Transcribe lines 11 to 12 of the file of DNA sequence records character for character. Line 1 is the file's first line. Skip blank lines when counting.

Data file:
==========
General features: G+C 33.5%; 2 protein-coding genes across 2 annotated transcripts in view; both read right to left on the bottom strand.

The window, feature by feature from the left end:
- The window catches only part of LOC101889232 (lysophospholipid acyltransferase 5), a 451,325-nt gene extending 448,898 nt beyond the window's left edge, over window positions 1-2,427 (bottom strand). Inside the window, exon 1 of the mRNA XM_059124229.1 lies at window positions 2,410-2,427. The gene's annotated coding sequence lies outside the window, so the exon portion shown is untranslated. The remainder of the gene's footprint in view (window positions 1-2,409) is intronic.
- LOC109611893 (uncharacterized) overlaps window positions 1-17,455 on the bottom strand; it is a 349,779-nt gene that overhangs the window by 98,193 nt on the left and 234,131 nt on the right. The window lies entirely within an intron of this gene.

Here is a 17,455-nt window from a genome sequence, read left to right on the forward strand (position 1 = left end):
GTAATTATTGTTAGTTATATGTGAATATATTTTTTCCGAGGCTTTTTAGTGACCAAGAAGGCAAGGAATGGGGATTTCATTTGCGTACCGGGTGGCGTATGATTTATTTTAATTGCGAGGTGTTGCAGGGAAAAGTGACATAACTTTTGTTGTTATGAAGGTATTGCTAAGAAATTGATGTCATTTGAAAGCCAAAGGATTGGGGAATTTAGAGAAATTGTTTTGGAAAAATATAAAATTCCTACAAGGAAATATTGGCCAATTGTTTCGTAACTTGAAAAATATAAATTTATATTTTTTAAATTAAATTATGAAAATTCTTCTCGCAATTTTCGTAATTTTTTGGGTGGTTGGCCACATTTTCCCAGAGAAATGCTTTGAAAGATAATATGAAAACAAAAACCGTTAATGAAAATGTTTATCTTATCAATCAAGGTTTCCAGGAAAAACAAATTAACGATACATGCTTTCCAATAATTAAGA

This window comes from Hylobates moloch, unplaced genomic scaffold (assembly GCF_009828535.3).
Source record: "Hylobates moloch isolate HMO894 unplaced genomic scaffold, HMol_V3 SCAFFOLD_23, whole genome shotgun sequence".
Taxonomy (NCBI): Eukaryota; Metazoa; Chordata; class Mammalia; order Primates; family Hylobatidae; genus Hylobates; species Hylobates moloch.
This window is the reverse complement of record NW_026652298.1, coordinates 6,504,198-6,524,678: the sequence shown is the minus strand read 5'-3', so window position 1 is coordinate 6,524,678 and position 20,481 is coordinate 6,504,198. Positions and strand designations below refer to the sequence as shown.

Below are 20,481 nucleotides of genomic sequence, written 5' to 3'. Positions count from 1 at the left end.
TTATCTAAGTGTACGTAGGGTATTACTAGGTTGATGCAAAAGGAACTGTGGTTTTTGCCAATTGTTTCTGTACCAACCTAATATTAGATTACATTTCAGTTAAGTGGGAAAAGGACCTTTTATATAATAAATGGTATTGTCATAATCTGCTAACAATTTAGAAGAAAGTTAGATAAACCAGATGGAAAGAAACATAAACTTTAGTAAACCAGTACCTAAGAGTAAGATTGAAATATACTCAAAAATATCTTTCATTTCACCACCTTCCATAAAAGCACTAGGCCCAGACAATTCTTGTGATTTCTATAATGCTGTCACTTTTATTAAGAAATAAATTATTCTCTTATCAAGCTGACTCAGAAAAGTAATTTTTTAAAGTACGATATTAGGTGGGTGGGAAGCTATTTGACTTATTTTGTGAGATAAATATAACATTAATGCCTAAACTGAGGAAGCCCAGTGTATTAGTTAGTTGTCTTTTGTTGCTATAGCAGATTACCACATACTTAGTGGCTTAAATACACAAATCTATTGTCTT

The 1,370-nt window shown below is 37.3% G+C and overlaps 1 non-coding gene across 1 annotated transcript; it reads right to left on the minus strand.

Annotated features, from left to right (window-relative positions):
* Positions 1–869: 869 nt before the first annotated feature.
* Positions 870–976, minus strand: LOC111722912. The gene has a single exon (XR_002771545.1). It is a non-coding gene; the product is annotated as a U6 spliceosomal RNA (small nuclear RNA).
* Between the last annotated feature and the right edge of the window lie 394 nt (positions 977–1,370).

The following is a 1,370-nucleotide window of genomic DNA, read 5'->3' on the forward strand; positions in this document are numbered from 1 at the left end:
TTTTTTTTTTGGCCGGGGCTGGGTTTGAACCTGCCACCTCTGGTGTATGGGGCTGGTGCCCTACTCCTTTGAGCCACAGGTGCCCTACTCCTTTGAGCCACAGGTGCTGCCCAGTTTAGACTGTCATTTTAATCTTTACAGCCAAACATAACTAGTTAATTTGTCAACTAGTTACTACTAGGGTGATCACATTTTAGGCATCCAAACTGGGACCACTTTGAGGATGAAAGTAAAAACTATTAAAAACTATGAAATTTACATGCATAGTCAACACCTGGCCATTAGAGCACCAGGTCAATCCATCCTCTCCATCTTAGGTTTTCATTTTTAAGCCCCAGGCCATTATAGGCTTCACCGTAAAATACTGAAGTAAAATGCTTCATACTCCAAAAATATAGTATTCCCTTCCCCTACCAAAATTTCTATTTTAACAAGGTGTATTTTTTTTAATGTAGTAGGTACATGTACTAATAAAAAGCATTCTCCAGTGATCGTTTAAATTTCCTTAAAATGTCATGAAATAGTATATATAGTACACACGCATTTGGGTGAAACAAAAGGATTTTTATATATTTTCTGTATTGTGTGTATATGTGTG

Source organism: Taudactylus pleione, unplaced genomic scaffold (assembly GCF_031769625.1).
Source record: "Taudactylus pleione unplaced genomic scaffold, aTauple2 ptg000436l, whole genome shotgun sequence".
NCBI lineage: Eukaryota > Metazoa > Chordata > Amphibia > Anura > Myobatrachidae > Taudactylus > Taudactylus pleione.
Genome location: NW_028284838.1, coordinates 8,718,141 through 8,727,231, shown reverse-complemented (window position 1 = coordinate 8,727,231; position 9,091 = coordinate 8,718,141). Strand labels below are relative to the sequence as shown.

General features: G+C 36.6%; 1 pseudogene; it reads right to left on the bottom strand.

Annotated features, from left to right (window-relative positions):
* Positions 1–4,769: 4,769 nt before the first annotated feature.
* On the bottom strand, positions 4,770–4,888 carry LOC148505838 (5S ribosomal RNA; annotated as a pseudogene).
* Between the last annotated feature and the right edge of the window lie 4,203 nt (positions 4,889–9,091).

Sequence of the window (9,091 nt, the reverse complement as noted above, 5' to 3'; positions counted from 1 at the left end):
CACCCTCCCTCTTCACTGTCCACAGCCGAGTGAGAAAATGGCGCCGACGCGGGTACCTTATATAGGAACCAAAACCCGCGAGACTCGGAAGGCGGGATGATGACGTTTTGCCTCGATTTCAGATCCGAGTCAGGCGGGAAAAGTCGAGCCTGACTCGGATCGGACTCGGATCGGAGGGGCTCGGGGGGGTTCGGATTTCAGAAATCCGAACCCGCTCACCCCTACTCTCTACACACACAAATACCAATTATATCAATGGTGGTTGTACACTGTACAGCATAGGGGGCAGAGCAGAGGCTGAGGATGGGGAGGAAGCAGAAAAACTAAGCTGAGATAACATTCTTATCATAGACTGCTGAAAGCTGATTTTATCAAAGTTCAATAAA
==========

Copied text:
Below are 20,481 nucleotides of genomic sequence, written 5' to 3'. Positions count from 1 at the left end.
TTATCTAAGTGTACGTAGGGTATTACTAGGTTGATGCAAAAGGAACTGTGGTTTTTGCCAATTGTTTCTGTACCAACCTAATATTAGATTACATTTCAGTTAAGTGGGAAAAGGACCTTTTATATAATAAATGGTATTGTCATAATCTGCTAACAATTTAGAAGAAAGTTAGATAAACCAGATGGAAAGAAACATAAACTTTAGTAAACCAGTACCTAAGAGTAAGATTGAAATATACTCAAAAATATCTTTCATTTCACCACCTTCCATAAAAGCACTAGGCCCAGACAATTCTTGTGATTTCTATAATGCTGTCACTTTTATTAAGAAATAAATTATTCTCTTATCAAGCTGACTCAGAAAAGTAATTTTTTAAAGTACGATATTAGGTGGGTGGGAAGCTATTTGACTTATTTTGTGAGATAAATATAACATTAATGCCTAAACTGAGGAAGCCCAGTGTATTAGTTAGTTGTCTTTTGTTGCTATAGCAGATTACCACATACTTAGTGGCTTAAATACACAAATCTATTGTCTT